The following article contains spoilers for Death Stranding.
Death Stranding Director’s Cut may have added a few bells and whistles to Hideo Kojima’s post-apocalyptic open-world game, but it hasn’t fixed the one thing that needed an overhaul: the plot. I’m not just talking about how it overwhelms you with its exposition, like a lunatic trying to force-feed you an entire wheel of cheese. The problem is that Death Stranding tries to explain itself at all.
While Kojima didn’t cite it as an inspiration, Death Stranding has a lot in common with Roadside Picnic. Arkady and Boris Strugatsky’s novel has inspired several titles including the Stalker series and, more recently, Encased. However, as much fun as they are, they fail to grasp the true strength of the novel, which is that humanity is largely incidental to its cataclysmic events.
And for a while, that’s precisely what Death Stranding delivers; it creates a world that’s utterly fascinating but makes next to no effort to explain it. North America (and presumably the world) has been transformed into a hilly wilderness where the laws of science no longer apply; bodies explode if they’re not incinerated, strange grubs float above the ground, and otherworldly beings roam abroad.
This is humanity’s new normal (assuming the remaining cities aren’t just empty), and especially to a fan of post-apocalyptia like myself, it’s great. You encounter enemies, but there’s no alien army to blast, no occupying force, and it seems that even the terroristic Homo Demens are trying to make sense of a world that’s been turned upside down. Is there going to be a second apocalypse? Maybe, but as you roam the world, you’ll be unable to shake the sensation there’s nothing you could do anyway.
Roadside Picnic’s title comes from a passage in the book where one of the characters compares the world-changing event, apparently the result of brief alien visitation, to a family stopping for a picnic. The family leaves and the wild animals, humanity, return to their meadow to find it altered in ways they can’t entirely comprehend, strange objects scattered around.
The same is true for at least part of Death Stranding. Humans try to make sense of the Stranding of course, because that’s what we do. But initially at least, we lack the ability to comprehend the Death Stranding; how do you wrap your head around a world where rain ages people, or you can be killed by a whale made out of oil?
The lack of a “why” not only adds to Death Stranding’s appealing air of unease, but it plays down humanity’s significance. With no enemy to conquer, no intelligence to negotiate with, Death Stranding makes you feel suitably small. This isn’t all about you; no matter how many packages you deliver, there’s no guarantee you can even prevent the world from backsliding.
In fact, for a chunk of its runtime, Death Stranding is everything I could want from a Roadside Picnic game: a pock-marked, anomaly-filled world, a population who are acutely aware of their own insignificance, and people willing to put their lives on the line despite all this. Even though he knows it may be ultimately futile, protagonist Sam still strives to reconnect humanity.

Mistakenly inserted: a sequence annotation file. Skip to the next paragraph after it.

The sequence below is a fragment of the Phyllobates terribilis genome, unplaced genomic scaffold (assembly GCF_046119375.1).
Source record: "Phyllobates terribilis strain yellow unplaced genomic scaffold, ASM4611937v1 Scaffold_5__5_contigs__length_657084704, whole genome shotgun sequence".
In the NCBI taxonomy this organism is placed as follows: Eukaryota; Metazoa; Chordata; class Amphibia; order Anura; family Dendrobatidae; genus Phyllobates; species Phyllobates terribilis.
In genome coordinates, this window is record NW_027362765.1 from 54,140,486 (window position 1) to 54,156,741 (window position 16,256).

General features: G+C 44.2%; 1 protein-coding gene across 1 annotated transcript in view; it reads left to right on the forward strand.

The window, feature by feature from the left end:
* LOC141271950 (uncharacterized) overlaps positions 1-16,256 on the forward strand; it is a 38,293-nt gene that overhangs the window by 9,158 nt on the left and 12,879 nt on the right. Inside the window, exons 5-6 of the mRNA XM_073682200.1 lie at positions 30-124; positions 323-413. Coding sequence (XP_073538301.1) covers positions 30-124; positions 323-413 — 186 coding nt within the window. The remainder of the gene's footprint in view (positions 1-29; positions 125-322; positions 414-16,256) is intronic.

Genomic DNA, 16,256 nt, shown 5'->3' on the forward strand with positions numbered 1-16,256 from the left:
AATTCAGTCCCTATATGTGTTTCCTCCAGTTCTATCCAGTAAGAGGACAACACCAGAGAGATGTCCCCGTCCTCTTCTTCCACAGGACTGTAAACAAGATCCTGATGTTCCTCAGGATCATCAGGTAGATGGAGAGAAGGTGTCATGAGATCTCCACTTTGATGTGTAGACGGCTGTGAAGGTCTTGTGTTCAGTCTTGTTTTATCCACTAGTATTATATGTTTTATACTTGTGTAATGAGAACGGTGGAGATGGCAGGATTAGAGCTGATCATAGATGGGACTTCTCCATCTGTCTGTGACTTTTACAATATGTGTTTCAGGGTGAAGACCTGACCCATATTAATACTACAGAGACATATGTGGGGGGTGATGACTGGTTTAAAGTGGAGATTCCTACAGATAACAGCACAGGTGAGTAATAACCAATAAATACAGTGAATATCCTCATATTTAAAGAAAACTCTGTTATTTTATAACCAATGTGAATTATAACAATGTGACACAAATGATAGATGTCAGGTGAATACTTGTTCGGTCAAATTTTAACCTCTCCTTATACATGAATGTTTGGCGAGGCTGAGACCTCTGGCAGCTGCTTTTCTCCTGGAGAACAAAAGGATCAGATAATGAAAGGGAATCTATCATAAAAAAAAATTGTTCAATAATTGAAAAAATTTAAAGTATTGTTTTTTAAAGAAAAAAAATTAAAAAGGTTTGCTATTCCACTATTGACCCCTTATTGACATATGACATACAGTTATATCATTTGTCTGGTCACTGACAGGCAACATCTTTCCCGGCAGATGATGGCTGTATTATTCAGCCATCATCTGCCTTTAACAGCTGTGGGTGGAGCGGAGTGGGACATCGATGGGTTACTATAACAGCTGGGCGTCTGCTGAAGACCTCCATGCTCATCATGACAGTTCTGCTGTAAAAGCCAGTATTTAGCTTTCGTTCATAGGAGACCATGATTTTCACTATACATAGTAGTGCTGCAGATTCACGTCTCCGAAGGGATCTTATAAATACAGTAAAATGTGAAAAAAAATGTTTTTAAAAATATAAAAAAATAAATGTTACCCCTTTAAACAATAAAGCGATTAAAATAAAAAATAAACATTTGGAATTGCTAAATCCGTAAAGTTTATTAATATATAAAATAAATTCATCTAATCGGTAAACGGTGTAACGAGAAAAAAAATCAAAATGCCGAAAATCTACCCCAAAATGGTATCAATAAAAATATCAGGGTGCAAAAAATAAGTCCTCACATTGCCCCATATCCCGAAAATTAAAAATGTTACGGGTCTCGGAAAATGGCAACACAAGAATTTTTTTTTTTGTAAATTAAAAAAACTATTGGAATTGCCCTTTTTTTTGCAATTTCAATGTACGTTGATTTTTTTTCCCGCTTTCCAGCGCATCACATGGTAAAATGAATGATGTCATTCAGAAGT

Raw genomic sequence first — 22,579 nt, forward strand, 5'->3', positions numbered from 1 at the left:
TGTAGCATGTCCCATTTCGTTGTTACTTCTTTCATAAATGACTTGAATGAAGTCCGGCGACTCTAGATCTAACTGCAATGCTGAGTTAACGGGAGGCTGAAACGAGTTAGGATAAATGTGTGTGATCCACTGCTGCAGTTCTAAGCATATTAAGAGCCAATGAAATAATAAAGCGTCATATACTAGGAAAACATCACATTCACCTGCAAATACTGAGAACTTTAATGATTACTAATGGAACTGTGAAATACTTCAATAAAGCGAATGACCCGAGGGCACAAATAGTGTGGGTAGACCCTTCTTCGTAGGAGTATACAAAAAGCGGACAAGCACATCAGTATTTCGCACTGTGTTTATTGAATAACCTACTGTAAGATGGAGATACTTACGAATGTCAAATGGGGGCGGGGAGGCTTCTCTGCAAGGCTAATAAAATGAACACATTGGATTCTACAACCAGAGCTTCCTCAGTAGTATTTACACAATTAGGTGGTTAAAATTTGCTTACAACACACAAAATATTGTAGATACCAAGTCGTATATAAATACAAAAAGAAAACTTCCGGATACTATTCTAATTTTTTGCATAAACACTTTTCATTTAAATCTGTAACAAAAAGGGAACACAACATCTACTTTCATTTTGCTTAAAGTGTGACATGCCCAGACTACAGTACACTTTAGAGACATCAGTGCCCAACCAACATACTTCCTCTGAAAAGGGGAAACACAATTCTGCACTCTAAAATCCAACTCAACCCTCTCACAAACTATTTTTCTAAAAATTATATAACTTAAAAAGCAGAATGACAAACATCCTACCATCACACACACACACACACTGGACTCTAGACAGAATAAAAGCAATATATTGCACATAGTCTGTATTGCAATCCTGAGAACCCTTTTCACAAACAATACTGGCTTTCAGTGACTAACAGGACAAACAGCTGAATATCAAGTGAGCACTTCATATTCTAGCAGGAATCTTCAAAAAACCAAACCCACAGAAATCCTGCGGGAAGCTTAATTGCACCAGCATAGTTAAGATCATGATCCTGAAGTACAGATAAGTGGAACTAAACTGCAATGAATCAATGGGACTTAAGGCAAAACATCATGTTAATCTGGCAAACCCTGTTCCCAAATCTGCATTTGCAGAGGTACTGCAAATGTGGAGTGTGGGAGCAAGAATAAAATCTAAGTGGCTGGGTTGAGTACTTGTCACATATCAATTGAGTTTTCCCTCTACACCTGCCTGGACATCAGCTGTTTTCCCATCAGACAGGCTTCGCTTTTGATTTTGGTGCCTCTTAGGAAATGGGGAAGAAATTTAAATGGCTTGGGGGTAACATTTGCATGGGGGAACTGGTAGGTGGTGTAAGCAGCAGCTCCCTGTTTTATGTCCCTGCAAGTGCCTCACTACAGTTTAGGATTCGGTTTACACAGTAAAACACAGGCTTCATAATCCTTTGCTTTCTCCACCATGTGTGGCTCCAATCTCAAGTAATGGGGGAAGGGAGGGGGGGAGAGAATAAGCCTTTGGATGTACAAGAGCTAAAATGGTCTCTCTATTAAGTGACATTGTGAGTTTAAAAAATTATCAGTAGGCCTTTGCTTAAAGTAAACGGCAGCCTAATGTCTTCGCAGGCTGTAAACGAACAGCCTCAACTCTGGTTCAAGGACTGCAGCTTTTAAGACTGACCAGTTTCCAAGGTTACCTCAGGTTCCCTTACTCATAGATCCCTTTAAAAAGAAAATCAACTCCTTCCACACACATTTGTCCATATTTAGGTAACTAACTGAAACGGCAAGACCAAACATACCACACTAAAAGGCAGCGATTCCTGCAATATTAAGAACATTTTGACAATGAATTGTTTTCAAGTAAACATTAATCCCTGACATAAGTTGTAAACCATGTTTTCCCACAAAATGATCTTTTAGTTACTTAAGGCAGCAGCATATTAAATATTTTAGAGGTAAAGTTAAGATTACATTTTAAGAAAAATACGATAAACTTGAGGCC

But as you push on through Death Stranding’s main story, it does start to explain things or, at the very least, push some very persuasive theories. And every time it does, the game gets a little less interesting. I don’t need those little floating grubs explained away; granted, you don’t have to dive into your document database, but just knowing the information is there erodes Death Stranding’s mystique.
That’s just the lore you stumble across, though — explanations are also doled out through dialogue-heavy cutscenes. There’s a scene where Deadman explains all about Sam’s Bridge Baby, but instead of giving you the basics, it goes into excruciating detail. It’s as if the game’s terrified you’ll miss out on all the brainwork that went into coming up with BBs. It’s not enough to know that the BBs detect the presence of BTs, Death Stranding’s antagonists; you absolutely have to be privy to every single detail. It’s like trying to rent a car but not being allowed to leave until you know what a carburetor does.
And then, as it enters the home stretch, Death Stranding commits its final sin. It not only explains away its apocalypse, but it makes it all about humanity. You can spend the entire game marveling at how insignificant humanity is in the scale of the Death Stranding, only to be told that, yes, humanity is important, so much so that only Sam can prevent it from happening again on an even grander scale.
The only purpose this serves is to empower the player in a disappointingly conventional manner, to make them the savior of mankind. But Death Stranding’s at its best when you’re embracing the mundane, without assigning any importance to your existence or humanity’s existence in general. Saving Lou feels like a win because at least it’s personal; discovering you’re the most important person in the world only diminishes Death Stranding.
That’s why, as I make my way through the director’s cut, I’m taking my time; maybe I can even shove its expository word salad to the back of my mind, so I can once again appreciate its oddly warped world, no strings attached. Because when it comes to getting the most out of Death Stranding, not knowing is half the battle.